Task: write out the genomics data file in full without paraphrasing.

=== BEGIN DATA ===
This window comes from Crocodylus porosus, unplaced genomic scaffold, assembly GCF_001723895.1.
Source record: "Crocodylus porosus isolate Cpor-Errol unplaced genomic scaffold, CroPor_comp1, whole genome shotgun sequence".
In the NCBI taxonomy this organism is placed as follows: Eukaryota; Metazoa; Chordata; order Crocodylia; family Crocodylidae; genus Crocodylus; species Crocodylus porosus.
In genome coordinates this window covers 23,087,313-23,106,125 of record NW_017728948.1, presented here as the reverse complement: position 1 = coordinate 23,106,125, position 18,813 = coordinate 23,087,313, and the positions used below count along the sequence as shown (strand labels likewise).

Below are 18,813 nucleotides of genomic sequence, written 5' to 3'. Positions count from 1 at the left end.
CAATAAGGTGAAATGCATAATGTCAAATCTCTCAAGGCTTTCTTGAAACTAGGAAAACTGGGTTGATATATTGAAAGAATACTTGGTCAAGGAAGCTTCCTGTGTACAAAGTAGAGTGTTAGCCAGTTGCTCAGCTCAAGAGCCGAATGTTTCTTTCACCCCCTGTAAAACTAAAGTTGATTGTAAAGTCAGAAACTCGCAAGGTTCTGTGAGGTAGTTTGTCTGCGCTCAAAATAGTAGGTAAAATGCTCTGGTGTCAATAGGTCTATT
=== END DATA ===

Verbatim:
This window comes from Crocodylus porosus, unplaced genomic scaffold, assembly GCF_001723895.1.
Source record: "Crocodylus porosus isolate Cpor-Errol unplaced genomic scaffold, CroPor_comp1, whole genome shotgun sequence".
In the NCBI taxonomy this organism is placed as follows: Eukaryota; Metazoa; Chordata; order Crocodylia; family Crocodylidae; genus Crocodylus; species Crocodylus porosus.
In genome coordinates this window covers 23,087,313-23,106,125 of record NW_017728948.1, presented here as the reverse complement: position 1 = coordinate 23,106,125, position 18,813 = coordinate 23,087,313, and the positions used below count along the sequence as shown (strand labels likewise).

Below are 18,813 nucleotides of genomic sequence, written 5' to 3'. Positions count from 1 at the left end.
CAATAAGGTGAAATGCATAATGTCAAATCTCTCAAGGCTTTCTTGAAACTAGGAAAACTGGGTTGATATATTGAAAGAATACTTGGTCAAGGAAGCTTCCTGTGTACAAAGTAGAGTGTTAGCCAGTTGCTCAGCTCAAGAGCCGAATGTTTCTTTCACCCCCTGTAAAACTAAAGTTGATTGTAAAGTCAGAAACTCGCAAGGTTCTGTGAGGTAGTTTGTCTGCGCTCAAAATAGTAGGTAAAATGCTCTGGTGTCAATAGGTCTATT